Anglican Archbishop Lewis Garnsworthy of Toronto has responded to criticism of the Church's stand on South Africa. That criticism came from Canon Malcolm Hughes of Montreal who recently returned from South Africa. He publicly disagreed with the support the Church has given to the isolating of South Africa economically.
Archbishop Garnsworthy, who also spent considerable time in South Africa last year, declared, "I would like to ask him to specify what changes in the apartheid policy in South Africa are actually taking place. There are many responsible people who feel any changes being made are no more than cosmetic and many of us would like to be assured that this is not so."
"The Anglican Church of Canada has never said that multi-national corporations ought not to invest and give employment to South African people, white and black. What the Church has stressed is that when corporations from outside South Africa engage in business and industry in that country, they do so with a deep sense of Christian social responsibility in terms of wages, working conditions and general social attitudes. This also means a social responsibility towards the evil of apartheid. Unless Mr. Hughes can substantiate some very real changes in the whole South Africa policy, as expressed racially, there are many of us who will remain in doubt as to the validity of what is really happening."
Hughes, who is the editor of the Anglican Diocese of Montreal's newspaper, is a Director of the Canadian-South Africa Society. His trip was partially funded by a study grant from the South African Foundation, which the Primate of the Anglican Church, Archbishop E.W. Scott says, "represents a particular point of view on South Africa -- one which stems from those in positions of privilege."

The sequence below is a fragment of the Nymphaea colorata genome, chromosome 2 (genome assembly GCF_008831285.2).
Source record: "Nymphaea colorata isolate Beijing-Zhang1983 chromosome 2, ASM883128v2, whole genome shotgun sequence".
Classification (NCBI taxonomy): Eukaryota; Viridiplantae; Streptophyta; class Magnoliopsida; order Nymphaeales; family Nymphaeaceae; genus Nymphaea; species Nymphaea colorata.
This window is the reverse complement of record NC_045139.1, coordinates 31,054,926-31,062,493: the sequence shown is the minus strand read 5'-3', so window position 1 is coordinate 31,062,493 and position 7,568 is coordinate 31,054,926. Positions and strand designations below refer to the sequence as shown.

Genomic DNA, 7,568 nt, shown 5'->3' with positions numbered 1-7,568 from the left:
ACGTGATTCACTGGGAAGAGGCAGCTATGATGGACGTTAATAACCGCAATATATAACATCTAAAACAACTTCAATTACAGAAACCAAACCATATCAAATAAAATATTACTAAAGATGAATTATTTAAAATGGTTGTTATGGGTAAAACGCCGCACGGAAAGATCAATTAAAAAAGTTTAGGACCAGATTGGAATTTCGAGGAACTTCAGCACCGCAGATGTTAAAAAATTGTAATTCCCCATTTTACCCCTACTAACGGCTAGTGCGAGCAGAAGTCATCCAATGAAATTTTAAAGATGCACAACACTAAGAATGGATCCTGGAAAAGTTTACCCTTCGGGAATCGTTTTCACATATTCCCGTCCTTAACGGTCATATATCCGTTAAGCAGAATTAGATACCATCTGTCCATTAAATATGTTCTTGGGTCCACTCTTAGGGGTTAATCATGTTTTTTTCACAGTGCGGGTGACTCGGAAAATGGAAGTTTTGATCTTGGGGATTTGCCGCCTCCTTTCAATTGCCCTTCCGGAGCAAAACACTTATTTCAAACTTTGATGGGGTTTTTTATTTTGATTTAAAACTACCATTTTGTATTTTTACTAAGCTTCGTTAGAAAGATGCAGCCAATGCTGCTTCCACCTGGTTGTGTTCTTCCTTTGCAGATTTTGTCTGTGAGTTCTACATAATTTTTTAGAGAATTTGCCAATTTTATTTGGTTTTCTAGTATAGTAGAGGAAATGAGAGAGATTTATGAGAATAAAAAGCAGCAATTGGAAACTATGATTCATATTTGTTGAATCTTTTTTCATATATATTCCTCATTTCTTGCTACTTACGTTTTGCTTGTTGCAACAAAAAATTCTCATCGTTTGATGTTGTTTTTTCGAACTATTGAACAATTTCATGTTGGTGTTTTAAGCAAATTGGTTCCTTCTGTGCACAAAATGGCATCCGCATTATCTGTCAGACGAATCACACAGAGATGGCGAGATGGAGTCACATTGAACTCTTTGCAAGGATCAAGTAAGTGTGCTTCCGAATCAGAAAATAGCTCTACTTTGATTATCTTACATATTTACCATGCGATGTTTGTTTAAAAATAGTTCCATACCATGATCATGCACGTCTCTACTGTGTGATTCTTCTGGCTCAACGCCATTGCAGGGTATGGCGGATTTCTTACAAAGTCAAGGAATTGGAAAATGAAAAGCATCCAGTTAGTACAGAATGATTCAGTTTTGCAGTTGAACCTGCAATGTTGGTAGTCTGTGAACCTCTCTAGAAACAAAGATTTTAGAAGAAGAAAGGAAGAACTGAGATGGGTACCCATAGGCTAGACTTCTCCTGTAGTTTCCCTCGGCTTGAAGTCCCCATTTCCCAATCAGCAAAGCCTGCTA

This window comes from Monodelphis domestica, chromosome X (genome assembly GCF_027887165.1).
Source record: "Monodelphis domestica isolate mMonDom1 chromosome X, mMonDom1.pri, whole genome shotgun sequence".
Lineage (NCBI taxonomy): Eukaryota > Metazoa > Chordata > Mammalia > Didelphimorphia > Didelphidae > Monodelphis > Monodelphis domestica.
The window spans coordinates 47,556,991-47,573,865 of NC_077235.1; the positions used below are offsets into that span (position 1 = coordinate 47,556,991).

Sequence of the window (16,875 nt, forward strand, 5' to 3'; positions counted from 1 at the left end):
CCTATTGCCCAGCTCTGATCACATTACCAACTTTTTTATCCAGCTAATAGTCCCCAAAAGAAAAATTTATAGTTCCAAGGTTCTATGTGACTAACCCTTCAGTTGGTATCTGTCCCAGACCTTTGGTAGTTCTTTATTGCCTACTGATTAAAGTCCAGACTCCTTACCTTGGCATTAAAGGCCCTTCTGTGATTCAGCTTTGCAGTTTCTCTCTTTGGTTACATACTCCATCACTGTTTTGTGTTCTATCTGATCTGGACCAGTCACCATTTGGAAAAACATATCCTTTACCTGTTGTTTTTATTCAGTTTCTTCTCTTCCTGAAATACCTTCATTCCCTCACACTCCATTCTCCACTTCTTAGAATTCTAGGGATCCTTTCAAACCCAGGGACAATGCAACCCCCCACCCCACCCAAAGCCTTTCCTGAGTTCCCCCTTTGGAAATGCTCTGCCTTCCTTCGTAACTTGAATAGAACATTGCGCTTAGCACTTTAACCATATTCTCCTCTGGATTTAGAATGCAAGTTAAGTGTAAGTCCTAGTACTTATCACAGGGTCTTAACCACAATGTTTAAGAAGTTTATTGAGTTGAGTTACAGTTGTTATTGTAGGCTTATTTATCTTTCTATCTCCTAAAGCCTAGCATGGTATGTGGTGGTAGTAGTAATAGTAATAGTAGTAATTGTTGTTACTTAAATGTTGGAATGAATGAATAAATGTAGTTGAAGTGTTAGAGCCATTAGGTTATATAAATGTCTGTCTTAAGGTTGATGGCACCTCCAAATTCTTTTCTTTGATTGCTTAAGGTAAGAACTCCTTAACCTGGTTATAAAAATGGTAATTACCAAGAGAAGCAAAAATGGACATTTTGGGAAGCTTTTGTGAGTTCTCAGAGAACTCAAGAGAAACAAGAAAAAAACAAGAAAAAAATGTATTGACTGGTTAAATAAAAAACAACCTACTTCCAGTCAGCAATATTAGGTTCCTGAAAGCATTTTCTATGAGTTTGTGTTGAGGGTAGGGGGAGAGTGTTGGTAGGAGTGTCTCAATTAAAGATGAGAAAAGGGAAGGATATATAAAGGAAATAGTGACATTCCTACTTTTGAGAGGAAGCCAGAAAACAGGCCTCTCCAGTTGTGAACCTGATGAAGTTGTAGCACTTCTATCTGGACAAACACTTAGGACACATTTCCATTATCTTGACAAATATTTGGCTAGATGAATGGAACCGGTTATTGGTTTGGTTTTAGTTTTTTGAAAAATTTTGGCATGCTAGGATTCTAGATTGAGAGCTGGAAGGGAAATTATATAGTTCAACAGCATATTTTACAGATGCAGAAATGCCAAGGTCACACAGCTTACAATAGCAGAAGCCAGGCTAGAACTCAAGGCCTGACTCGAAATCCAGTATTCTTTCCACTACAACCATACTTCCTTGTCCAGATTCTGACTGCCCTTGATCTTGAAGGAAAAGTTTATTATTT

The Anglican Church of Canada's highest parliament, General Synod has repeatedly asked that there be no further investments in South Africa by Canadian banks, businesses and multi-national corporations in an effort to pressure its Government to discontinue the policy of apartheid and to give black South Africans equality and the vote.
As recently as last May 5th the Anglican Church was represented in a major presentation made to External Affairs Minister Mark McGuigan by the Task Force on the Churches and Corporate Responsibility.
Although Canon Hughes stated that black leaders to whom he spoke were supportive of the South African Government's present pace of change and want investments, the Rev. Murray MacInnes, African specialist on the National Staff of the Church, points out that he did not mention, however, that to support disinvestment publicly is treason for a South African. In spite of this, the Church of the Province of South Africa, in a statement issued in June, 1980, condemned, "acceptance of or acquiescence in the evil and injustice inherent in Apartheid. This system cannot be amended. It must be eradicated." The statement continued, "The Church must seek to demonstrate the necessity for the redistribution of the power and wealth which accumulates in the centre of the economy of the country at the expense of the dispossessed and deprived who live on the peripheries."